Veteran's Day Special Feature
On the road to victory in World War II
By Mark DePue - Director of Oral History - Abraham Lincoln Presidential Library and Museum

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[November 11, 2016]  Frank Merkley is a World War II veteran who never fired his weapon in anger, but his contributions to America’s war effort were every bit as important as those of soldiers in the thick of combat. Merkley, now 96 and living in Princeton, Ill., spent his war driving trucks.

It was a rare case in which the army found the perfect job based on Frank’s peacetime experiences. He had left school when he was 13 to help support the family, and had driven trucks since he was 16, working for his brother.

Merkley was drafted in November 1942, and was shipped to Persia in early 1943. Once there, he drove his truck along a tenuous road deep into modern-day Iran, the first leg of a long trip toward the Soviet frontier. (America, the Arsenal of Democracy, sent more than four million tons of supplies to Russia through Persia during the war.)

Then in January 1945, Frank’s unit, the 3949th Quartermaster Truck Company, was transferred to the China-Burma-India theater of operations. His job? To drive over the infamous “hump” in the mountains of Burma to deliver supplies to China.

During his first trip on the treacherous Ledo Road, Frank’s truck got a flat tire. Because of that, he left the assembly area several hours after the rest of his convoy. “I don’t know how I’m here today, except the Lord saved me—twice in one day,” Merkley said 71 years later.

“I was going along through that one road, that mountain there, and I come over way at the top and come around a big curve … All of a sudden the truck stopped. … The Lord stopped it. Believe me or not, the Lord stopped that truck.” A Chinese guard, whose job was to alert trucks of the impending danger, then came racing out to the road to guide Merkley around a bridge that was rotting away.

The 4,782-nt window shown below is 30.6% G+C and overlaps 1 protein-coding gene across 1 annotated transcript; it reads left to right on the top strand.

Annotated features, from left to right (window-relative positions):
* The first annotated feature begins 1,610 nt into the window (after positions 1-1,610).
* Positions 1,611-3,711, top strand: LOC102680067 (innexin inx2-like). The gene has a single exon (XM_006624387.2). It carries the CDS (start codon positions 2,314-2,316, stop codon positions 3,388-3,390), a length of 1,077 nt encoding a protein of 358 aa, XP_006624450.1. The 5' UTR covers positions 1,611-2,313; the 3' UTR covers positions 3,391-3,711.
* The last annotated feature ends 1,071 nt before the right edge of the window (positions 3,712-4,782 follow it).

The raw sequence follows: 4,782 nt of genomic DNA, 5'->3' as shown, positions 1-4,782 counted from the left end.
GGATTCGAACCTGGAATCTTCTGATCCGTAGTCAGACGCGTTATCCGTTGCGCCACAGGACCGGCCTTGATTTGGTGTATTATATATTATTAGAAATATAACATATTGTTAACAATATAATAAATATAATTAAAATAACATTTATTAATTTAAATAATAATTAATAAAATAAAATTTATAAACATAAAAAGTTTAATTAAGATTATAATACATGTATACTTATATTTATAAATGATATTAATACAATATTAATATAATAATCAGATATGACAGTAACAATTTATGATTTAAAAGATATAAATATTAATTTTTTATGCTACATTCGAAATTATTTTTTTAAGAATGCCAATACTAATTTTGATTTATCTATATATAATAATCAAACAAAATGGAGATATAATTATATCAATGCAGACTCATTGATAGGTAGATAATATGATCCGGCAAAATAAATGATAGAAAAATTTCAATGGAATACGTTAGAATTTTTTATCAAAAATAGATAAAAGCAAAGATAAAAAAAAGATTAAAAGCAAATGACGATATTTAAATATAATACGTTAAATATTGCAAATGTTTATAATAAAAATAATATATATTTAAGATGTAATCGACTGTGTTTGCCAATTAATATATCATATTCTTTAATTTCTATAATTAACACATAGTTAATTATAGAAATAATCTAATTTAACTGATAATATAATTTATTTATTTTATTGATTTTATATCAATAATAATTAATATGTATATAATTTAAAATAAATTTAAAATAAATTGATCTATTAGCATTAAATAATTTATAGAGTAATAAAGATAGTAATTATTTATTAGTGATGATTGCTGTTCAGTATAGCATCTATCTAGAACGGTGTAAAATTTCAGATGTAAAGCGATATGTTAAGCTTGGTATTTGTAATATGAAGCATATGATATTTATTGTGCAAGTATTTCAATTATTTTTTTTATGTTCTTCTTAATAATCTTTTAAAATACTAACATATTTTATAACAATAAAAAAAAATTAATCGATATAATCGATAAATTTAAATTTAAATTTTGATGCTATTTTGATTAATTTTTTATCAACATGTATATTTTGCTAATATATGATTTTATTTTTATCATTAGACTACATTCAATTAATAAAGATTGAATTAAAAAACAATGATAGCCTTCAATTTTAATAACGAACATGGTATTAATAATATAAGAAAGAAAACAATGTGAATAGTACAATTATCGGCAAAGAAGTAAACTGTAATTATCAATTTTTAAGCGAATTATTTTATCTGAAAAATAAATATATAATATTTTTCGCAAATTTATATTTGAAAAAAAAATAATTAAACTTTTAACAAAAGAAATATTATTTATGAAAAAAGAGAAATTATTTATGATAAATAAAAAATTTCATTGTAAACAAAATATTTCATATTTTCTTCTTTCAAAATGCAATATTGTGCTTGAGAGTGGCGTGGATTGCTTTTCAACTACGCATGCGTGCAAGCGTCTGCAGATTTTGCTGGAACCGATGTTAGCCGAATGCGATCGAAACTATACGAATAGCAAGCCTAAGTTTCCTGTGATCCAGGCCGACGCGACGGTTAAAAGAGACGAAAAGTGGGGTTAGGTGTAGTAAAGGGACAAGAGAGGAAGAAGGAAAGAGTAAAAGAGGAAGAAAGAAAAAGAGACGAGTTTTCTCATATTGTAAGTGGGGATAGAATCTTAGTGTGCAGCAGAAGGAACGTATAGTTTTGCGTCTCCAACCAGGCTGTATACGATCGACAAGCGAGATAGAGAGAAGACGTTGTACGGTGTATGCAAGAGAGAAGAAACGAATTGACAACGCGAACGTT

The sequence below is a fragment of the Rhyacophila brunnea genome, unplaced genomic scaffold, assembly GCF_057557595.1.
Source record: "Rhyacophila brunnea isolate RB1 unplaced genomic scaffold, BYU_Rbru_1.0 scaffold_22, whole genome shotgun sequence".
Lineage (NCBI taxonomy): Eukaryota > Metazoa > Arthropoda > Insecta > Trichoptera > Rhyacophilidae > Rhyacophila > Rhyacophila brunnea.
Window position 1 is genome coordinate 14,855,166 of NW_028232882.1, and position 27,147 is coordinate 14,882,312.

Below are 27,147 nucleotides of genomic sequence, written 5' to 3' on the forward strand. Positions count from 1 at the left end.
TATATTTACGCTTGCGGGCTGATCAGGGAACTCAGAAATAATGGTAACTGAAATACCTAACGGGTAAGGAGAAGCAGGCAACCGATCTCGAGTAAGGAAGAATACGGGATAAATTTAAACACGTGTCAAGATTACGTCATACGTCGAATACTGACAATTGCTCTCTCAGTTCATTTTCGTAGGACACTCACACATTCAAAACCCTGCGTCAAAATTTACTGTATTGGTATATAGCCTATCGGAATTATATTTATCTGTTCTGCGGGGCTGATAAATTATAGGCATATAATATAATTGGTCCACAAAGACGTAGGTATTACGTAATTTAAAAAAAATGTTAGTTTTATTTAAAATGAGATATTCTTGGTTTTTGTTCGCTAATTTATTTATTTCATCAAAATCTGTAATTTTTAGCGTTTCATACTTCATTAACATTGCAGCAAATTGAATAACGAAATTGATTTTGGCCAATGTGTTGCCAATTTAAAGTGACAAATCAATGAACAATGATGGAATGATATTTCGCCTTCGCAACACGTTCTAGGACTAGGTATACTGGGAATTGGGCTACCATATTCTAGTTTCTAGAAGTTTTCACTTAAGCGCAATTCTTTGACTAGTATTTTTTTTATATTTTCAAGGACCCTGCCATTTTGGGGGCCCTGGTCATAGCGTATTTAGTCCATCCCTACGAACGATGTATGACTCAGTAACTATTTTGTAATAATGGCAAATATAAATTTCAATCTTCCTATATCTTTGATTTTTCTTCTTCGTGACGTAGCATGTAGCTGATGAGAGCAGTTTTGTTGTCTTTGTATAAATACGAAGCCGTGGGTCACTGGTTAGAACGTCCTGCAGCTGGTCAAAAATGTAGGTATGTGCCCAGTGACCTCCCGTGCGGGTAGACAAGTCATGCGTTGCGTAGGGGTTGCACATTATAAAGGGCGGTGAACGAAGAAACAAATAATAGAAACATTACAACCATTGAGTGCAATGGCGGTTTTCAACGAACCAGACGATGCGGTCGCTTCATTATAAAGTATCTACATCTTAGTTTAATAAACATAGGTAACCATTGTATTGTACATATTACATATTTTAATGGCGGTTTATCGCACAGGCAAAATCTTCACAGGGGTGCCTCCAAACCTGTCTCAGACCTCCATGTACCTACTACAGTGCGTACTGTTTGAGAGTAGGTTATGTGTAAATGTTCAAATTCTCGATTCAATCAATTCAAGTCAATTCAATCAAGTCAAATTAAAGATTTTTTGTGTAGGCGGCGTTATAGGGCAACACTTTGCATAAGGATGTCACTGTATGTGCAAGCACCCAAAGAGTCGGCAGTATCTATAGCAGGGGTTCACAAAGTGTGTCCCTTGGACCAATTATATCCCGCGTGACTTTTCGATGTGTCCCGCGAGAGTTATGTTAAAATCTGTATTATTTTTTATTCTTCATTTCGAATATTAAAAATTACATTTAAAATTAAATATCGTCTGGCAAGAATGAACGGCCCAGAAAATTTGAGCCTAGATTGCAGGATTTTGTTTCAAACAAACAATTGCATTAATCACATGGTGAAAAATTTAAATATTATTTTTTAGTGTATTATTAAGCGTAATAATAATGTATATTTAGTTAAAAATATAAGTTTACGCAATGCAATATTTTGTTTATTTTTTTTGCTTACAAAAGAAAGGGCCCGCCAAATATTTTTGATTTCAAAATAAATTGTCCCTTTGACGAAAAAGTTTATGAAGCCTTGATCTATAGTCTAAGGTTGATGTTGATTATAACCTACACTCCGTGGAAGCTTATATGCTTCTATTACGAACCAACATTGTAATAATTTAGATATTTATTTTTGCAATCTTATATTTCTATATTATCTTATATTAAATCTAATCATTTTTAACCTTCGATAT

Had Frank not stopped, the truck would have plunged into a deep ravine, taking him along with it.

Merkley was still on the road late that night trying to catch up with his convoy. Because of the fear of snipers, he was forbidden to use his headlights, and when it started to rain, the night turned pitch black.

“I couldn’t see a thing out the windshield, not one thing,” he said. “Couldn’t even see the dash. … I had my foot out on the front wheel fender, and I was trying to keep that front wheel along the edge of that mountain.”

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On his left, the mountain shot up toward the sky. On his right was a sheer cliff. It was certain death to any driver who missed a curve on a dirt road that was barely wide enough to accommodate the big American trucks.

Recalling that night during his oral history interview, Frank continued his story, his voice filled with emotion. “All of a sudden a big bolt of lightning come … and it lit that road up just like day. And it put daggers in – zing, zing, zing, zing, zing, zing – like that all the way up to a big sharp curve.”

Guided by that brief glimpse of the danger ahead, Frank pushed forward into the dark. “And I hit that curve right on the nose,” he said.

Frank has no doubt that God had intervened to save his life that night. “I can’t hardly believe myself the way He lit that road up for me so I could see. … He lit that road up just like it was day time out there – just bright lightning.”

As far as Frank is concerned, God wasn’t quite done with him yet. On the first leg of his journey back to the states, a flight from China to Calcutta, he survived a plane crash. He then boarded a Liberty ship, which sailed into a three-day typhoon in the South China Sea.

Needless to say, he was happy to get back to America. Once home in Princeton, he soon got back to work, eventually starting a pest control business and finally retiring at 90 after a lifetime of work.


Mark DePue is the Director of Oral History at the Abraham Lincoln Presidential Library and Museum. You can listen to stories like Merkley’s in the “Veterans Remember” section of the program’s website,

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